Sorghum’s Response to Temperature Stress Varies with Genotype and Shifts Throughout the Day.

Plants use circadian or time-of-day gating to coordinate specific responses to the most optimal times of the day. In terms of gene expression in response to stress, changes in expression can vary depending on the time of day. Sorghum, a highly stress tolerant C4 crop, differs in its growth while under temperature stress based on genotype. Although the relationship between the time of day and genome-wide temperature stress responses has been investigated in some species such as Arabidopsis and rice and more recently wheat, it has not yet been determined if the molecular responses to temperature stress in C4 crops are regulated by the clock nor whether the magnitude of these responses is influenced by the genetic background. To gain insight into these factors, scientists at the University of California, Riverside and Texas Tech University studied the immediate transcript abundance changes in thermo-tolerant and thermo-sensitive sorghum genotypes. Bonnot et al. monitored heat-tolerant (Macia), cold-tolerant (SC224), and heat-/cold-susceptible (RTx430) sorghum varieties in early morning, middle of the day, late afternoon, and 3 hours after the beginning of the night after a short exposure (1hour) to either heat  (42°C) or cold (10°C). They found that, in sorghum, the time of day modulates the molecular response to temperature stress. Further differences were found based on genotype sensitivity. In fact, up to 70% of the identified Differentially Expressed Genes (DEGs) are diurnally controlled relative to the 52% of DEGs genome-wide. The influence of time of day was strongest in the thermo-tolerant sorghum lines suggesting that these lines may have developed a stronger link between gene regulation and the circadian cycle. In fact, depending on the genotype, 25–34% of the heat-responsive DEGs are gated by the time of day. Similar results were found for cold stress. These results may help in the development of climate-resilient sorghum lines.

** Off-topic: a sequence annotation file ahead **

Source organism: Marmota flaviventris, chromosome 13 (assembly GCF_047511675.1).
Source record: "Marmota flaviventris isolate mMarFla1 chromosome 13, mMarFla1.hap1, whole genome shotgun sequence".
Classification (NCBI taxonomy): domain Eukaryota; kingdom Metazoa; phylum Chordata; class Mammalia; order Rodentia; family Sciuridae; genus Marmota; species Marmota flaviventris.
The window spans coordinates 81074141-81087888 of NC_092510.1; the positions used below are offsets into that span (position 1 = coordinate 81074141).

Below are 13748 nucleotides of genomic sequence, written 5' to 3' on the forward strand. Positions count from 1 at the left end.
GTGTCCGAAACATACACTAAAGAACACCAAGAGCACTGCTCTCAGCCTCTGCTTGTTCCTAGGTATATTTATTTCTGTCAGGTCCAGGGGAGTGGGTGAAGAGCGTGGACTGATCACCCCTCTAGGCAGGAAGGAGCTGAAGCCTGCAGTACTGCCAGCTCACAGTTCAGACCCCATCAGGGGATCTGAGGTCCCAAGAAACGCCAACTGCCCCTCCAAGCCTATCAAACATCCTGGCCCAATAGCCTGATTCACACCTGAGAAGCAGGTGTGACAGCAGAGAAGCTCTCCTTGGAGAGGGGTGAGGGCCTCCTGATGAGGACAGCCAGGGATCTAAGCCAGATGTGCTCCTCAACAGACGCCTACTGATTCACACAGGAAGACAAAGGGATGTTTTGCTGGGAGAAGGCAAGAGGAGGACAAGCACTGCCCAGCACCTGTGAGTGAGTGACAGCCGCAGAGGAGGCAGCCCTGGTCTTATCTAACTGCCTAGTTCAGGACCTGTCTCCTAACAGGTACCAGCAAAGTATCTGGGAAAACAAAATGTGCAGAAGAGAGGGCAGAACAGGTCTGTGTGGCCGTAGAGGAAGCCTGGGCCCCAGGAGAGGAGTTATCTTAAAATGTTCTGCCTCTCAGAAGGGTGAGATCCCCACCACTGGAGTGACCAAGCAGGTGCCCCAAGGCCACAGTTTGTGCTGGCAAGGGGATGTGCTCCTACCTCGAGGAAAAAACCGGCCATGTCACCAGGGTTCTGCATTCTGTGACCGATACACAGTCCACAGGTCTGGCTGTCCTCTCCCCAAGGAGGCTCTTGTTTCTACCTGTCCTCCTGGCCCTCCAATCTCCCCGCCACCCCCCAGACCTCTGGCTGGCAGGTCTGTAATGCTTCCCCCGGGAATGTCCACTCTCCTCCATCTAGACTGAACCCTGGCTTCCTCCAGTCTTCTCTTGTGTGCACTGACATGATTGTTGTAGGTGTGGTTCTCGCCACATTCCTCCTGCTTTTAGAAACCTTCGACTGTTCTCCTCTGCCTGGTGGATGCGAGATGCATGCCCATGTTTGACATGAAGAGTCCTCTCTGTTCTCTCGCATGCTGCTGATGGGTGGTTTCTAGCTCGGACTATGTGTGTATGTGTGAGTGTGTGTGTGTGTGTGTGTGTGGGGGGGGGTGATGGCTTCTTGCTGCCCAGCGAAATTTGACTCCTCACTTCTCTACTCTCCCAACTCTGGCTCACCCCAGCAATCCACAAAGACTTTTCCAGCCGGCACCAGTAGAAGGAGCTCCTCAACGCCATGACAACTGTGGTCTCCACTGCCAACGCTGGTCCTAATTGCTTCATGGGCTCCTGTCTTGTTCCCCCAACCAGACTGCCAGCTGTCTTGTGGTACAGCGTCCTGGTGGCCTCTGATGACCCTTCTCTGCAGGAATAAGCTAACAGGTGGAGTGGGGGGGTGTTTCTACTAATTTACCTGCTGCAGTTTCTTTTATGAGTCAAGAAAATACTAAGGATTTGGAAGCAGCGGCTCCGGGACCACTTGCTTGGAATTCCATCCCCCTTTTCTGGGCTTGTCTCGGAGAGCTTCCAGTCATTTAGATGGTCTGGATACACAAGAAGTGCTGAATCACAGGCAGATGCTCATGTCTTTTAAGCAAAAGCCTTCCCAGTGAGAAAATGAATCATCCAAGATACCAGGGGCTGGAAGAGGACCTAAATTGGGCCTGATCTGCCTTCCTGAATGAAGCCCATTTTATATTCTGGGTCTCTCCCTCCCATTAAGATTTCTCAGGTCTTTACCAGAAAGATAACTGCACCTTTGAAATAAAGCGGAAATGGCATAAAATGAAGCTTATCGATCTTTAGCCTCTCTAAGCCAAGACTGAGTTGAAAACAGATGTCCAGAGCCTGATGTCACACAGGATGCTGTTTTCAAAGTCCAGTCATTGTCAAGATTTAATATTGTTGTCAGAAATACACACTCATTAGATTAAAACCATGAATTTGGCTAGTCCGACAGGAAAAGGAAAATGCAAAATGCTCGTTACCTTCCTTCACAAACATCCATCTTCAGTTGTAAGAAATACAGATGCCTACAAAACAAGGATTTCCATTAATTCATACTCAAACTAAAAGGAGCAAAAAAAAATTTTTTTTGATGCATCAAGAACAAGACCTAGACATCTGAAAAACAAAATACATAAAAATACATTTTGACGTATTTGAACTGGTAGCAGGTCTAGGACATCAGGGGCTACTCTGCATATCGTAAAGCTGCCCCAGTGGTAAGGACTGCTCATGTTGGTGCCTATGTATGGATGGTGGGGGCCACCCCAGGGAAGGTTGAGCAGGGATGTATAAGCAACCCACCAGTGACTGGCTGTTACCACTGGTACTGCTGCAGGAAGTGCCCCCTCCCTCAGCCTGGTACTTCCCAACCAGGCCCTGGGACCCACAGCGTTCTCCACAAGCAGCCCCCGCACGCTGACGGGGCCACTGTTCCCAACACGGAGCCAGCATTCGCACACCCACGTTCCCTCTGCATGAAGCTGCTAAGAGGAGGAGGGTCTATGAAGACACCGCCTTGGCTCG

This collaborative project between the Nagel and Jagadish group was conceived more than four years ago so we are extremely excited to finally have the data published and accessible to the community. Our goal was to explore the genome-wide relationship between time of day and temperature stress responses, not only in a C4 crop but specifically in genotypes with different sensitivities. Findings from this work now enable us to dig deeper into the mechanisms of time and temperature responses. Our team is motivated to expand our research questions to include a more diverse collection of genotypes in Sorghum and other crops.- Dawn Nagel

SorghumBase examples:

Figure 1: Expression differences of genes within tissues can be influenced by genotype, environment, and time of day. The same gene (SORBI_3008G047700/Sobic.008G047700) has different expression values in particular leaf tissues within BTx623, and has been shown to vary between RTx430 and SC224 during collection timepoints. When additional expression information becomes public for additional genotypes, the differences in expression will also have to be viewed through the lens of experimental methodology regarding sampling time. Since a majority of genes can be influenced by the diurnal cycle, accurate metadata will become more essential for proper understanding of genotype-by-environment interaction.


Bonnot T, Somayanda I, Jagadish SVK, Nagel DH. Time of day and genotype sensitivity adjust molecular responses to temperature stress in sorghum. Plant J. 2023 Sep 16. PMID: 37715988. doi: 10.1111/tpj.16467. Read more

Related Project Websites:

Nagel Lab at University of California, Riverside: 

Image 1: Grain Sorghum – Photo Credit Dr. Dinesh Saini, lab member of Dr. Krishna Jagadish’s research team, Texas Tech University.